‘We do have an ace up our sleeve that will let us do that, and once we test that in the lab, we can reach that last milestone to show we can really run any time.’
As MOXIE continues to churn out oxygen, engineers plan to push its capacity, and increase production, particularly in the Martian spring, when atmospheric density and carbon dioxide levels are high.
Since the rover’s landing, MOXIE engineers have started up the instrument seven times throughout the Martian year, each time taking a few hours to warm up, then another hour to make oxygen before powering back down
Forget growing potatoes! ALFALFA may be the key to farming on Mars
If humankind is to one day make the interplanetary jump from Earth to Mars, then the ability to grow food will be vital.
Now US scientists have discovered that alfalfa plants may be the key to growing healthy vegetables on the red planet.
They found that alfalfa grows well in a volcanic soil that mimics Martian regolith, and that the alfalfa could then be turned into fertiliser to help grow turnips, radishes and even lettuce.
The researchers also used a marine bacteria to remove salt from briny water.
Together, they say this shows that it is possible to use the resources on Mars to farm and grow plants and sustain human missions and permanent settlements.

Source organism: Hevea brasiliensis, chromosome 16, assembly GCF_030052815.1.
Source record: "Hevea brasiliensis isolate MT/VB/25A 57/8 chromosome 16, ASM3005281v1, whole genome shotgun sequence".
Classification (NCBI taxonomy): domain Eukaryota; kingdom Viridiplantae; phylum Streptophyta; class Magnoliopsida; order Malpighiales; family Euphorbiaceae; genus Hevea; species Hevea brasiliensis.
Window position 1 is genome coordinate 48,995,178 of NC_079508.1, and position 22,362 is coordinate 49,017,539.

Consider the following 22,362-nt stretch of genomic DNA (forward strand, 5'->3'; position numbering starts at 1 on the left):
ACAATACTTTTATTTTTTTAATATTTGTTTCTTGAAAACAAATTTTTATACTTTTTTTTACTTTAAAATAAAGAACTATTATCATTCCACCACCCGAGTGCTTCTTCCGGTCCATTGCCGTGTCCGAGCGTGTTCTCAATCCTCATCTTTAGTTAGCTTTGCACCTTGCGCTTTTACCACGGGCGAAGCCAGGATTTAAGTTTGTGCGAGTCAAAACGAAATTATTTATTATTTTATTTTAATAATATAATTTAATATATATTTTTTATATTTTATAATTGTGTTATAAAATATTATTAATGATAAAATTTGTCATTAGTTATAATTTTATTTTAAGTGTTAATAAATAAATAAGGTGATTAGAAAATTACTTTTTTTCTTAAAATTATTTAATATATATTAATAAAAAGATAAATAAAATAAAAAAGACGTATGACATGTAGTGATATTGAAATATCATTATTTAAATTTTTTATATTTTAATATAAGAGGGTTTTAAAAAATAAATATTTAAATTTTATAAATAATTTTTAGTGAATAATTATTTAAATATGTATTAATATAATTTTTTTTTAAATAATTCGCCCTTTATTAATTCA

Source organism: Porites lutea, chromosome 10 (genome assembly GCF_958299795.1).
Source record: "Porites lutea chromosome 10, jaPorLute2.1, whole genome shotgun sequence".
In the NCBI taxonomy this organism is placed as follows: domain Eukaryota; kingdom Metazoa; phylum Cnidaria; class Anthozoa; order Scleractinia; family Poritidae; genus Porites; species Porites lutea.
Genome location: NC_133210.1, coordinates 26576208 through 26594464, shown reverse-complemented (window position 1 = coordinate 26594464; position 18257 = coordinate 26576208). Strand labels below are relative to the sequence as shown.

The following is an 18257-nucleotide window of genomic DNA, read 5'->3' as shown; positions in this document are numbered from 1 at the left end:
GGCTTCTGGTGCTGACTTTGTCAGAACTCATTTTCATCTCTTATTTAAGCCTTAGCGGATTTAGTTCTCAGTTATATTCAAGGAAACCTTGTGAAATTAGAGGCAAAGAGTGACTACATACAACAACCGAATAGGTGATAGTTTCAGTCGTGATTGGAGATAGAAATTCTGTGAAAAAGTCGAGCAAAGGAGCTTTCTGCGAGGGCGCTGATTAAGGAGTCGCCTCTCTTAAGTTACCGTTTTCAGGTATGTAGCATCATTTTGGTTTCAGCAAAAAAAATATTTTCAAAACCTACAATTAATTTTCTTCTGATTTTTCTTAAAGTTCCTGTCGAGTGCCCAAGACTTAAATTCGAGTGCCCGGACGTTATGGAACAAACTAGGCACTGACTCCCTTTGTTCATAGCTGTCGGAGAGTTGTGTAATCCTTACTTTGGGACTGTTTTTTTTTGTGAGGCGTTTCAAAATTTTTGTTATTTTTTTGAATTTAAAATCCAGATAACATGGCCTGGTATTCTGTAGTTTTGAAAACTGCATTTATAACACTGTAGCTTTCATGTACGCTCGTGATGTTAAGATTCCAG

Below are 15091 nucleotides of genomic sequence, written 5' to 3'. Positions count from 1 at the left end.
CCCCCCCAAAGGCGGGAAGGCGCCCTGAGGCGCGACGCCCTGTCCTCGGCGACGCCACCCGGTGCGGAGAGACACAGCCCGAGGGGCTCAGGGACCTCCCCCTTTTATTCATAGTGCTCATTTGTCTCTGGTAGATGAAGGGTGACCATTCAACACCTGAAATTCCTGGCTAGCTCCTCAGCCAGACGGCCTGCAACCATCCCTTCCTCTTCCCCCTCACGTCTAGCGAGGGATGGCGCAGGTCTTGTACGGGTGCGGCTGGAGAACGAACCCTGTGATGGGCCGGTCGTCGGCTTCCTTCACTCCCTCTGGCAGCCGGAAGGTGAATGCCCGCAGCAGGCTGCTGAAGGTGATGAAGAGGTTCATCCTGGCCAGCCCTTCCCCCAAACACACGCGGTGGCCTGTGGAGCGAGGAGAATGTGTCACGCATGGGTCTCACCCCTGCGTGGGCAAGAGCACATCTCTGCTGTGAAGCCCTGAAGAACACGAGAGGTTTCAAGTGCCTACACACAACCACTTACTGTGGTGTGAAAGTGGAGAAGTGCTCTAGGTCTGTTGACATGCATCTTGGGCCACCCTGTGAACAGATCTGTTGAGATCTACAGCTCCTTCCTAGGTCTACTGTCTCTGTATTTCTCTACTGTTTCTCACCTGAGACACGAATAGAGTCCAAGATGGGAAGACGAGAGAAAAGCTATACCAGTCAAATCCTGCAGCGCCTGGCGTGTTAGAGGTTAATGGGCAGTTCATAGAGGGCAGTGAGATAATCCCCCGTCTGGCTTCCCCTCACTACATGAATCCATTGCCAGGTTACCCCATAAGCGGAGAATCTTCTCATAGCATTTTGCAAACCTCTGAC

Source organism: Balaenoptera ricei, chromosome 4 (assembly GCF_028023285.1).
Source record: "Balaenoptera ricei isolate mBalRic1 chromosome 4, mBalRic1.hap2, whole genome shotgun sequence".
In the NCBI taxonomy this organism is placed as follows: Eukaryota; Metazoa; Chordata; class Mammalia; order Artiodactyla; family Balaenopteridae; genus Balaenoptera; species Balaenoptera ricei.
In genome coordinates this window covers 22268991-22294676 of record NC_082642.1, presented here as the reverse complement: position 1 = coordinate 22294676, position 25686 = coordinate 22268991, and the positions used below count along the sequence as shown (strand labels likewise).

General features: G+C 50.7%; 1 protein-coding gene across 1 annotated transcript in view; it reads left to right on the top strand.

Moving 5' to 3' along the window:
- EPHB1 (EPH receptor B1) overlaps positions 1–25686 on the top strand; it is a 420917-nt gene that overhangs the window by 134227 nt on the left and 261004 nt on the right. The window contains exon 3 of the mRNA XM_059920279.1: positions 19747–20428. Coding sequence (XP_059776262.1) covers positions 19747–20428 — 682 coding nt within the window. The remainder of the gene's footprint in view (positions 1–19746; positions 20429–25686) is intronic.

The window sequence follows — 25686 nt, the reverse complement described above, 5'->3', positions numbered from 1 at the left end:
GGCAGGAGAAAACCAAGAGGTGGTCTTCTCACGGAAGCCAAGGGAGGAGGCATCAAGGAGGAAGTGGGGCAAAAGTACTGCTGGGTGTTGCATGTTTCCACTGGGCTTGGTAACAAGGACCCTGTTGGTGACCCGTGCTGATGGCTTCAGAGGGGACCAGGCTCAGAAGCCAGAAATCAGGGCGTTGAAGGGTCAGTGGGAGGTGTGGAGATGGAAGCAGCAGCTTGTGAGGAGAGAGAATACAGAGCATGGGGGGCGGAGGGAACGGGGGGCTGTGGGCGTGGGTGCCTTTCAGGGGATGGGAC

Dr Hecht said: ‘The next run coming up will be during the highest density of the year, and we just want to make as much oxygen as we can. So we will set everything as high as we dare, and let it run as long as we can.’
They will also monitor the system for signs of wear and tear. MOXIE is just one experiment among several aboard Perseverance. It cannot run continuously as a full-scale system would.
Instead, it must start up and shut down with each run – a thermal stress that can degrade the instrument over time.
If MOXIE can operate successfully despite repeatedly turning on and off, this would suggest that a full-scale system, designed to run continuously, could do so for thousands of hours.
Prof Hoffman said: ‘To support a human mission to Mars, we have to bring a lot of stuff from Earth, like computers, spacesuits, and habitats.
‘But dumb old oxygen? If you can make it there, go for it – you are way ahead of the game.’
The research was supported, in part, by NASA.
Last week Portuguese scientists came up with a new plasma-based technique to produce and separate oxygen within the Martian environment.